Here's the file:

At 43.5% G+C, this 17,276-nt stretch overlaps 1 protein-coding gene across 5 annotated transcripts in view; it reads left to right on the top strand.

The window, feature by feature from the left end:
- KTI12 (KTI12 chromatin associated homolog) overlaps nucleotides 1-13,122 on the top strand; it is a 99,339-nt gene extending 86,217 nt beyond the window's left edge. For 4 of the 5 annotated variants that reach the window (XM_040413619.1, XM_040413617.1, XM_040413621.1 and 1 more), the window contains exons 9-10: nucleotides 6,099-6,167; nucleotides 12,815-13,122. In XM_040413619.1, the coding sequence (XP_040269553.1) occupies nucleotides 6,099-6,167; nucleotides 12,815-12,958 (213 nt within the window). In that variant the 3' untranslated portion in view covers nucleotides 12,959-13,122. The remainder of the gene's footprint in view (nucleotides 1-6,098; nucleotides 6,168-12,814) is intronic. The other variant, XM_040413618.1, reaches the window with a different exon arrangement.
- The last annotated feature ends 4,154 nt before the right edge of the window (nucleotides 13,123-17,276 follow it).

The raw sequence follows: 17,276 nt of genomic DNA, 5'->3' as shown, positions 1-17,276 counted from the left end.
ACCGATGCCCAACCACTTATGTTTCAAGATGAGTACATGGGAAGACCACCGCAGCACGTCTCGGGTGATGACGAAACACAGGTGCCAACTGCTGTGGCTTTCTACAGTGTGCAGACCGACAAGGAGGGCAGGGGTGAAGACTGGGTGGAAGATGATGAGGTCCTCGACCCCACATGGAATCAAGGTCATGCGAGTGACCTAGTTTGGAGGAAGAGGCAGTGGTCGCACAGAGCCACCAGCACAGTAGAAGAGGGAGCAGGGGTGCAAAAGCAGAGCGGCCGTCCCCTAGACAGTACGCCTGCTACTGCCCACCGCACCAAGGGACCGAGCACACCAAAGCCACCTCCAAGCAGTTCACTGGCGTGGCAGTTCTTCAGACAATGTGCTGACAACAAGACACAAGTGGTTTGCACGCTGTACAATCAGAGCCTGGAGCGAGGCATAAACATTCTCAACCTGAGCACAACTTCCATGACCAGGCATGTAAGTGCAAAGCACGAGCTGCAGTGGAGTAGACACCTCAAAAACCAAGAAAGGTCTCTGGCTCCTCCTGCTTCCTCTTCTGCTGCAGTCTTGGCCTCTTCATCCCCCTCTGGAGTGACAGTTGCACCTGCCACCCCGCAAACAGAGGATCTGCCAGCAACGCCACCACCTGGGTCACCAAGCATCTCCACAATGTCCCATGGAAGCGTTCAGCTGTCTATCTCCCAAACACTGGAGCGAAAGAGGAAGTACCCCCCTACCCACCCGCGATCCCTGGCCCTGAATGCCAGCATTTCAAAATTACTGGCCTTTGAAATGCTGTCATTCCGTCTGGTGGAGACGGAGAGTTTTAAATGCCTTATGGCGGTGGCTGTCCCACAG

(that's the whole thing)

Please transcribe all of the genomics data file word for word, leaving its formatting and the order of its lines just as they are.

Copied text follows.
At 43.5% G+C, this 17,276-nt stretch overlaps 1 protein-coding gene across 5 annotated transcripts in view; it reads left to right on the top strand.

The window, feature by feature from the left end:
- KTI12 (KTI12 chromatin associated homolog) overlaps nucleotides 1-13,122 on the top strand; it is a 99,339-nt gene extending 86,217 nt beyond the window's left edge. For 4 of the 5 annotated variants that reach the window (XM_040413619.1, XM_040413617.1, XM_040413621.1 and 1 more), the window contains exons 9-10: nucleotides 6,099-6,167; nucleotides 12,815-13,122. In XM_040413619.1, the coding sequence (XP_040269553.1) occupies nucleotides 6,099-6,167; nucleotides 12,815-12,958 (213 nt within the window). In that variant the 3' untranslated portion in view covers nucleotides 12,959-13,122. The remainder of the gene's footprint in view (nucleotides 1-6,098; nucleotides 6,168-12,814) is intronic. The other variant, XM_040413618.1, reaches the window with a different exon arrangement.
- The last annotated feature ends 4,154 nt before the right edge of the window (nucleotides 13,123-17,276 follow it).

The raw sequence follows: 17,276 nt of genomic DNA, 5'->3' as shown, positions 1-17,276 counted from the left end.
ACCGATGCCCAACCACTTATGTTTCAAGATGAGTACATGGGAAGACCACCGCAGCACGTCTCGGGTGATGACGAAACACAGGTGCCAACTGCTGTGGCTTTCTACAGTGTGCAGACCGACAAGGAGGGCAGGGGTGAAGACTGGGTGGAAGATGATGAGGTCCTCGACCCCACATGGAATCAAGGTCATGCGAGTGACCTAGTTTGGAGGAAGAGGCAGTGGTCGCACAGAGCCACCAGCACAGTAGAAGAGGGAGCAGGGGTGCAAAAGCAGAGCGGCCGTCCCCTAGACAGTACGCCTGCTACTGCCCACCGCACCAAGGGACCGAGCACACCAAAGCCACCTCCAAGCAGTTCACTGGCGTGGCAGTTCTTCAGACAATGTGCTGACAACAAGACACAAGTGGTTTGCACGCTGTACAATCAGAGCCTGGAGCGAGGCATAAACATTCTCAACCTGAGCACAACTTCCATGACCAGGCATGTAAGTGCAAAGCACGAGCTGCAGTGGAGTAGACACCTCAAAAACCAAGAAAGGTCTCTGGCTCCTCCTGCTTCCTCTTCTGCTGCAGTCTTGGCCTCTTCATCCCCCTCTGGAGTGACAGTTGCACCTGCCACCCCGCAAACAGAGGATCTGCCAGCAACGCCACCACCTGGGTCACCAAGCATCTCCACAATGTCCCATGGAAGCGTTCAGCTGTCTATCTCCCAAACACTGGAGCGAAAGAGGAAGTACCCCCCTACCCACCCGCGATCCCTGGCCCTGAATGCCAGCATTTCAAAATTACTGGCCTTTGAAATGCTGTCATTCCGTCTGGTGGAGACGGAGAGTTTTAAATGCCTTATGGCGGTGGCTGTCCCACAG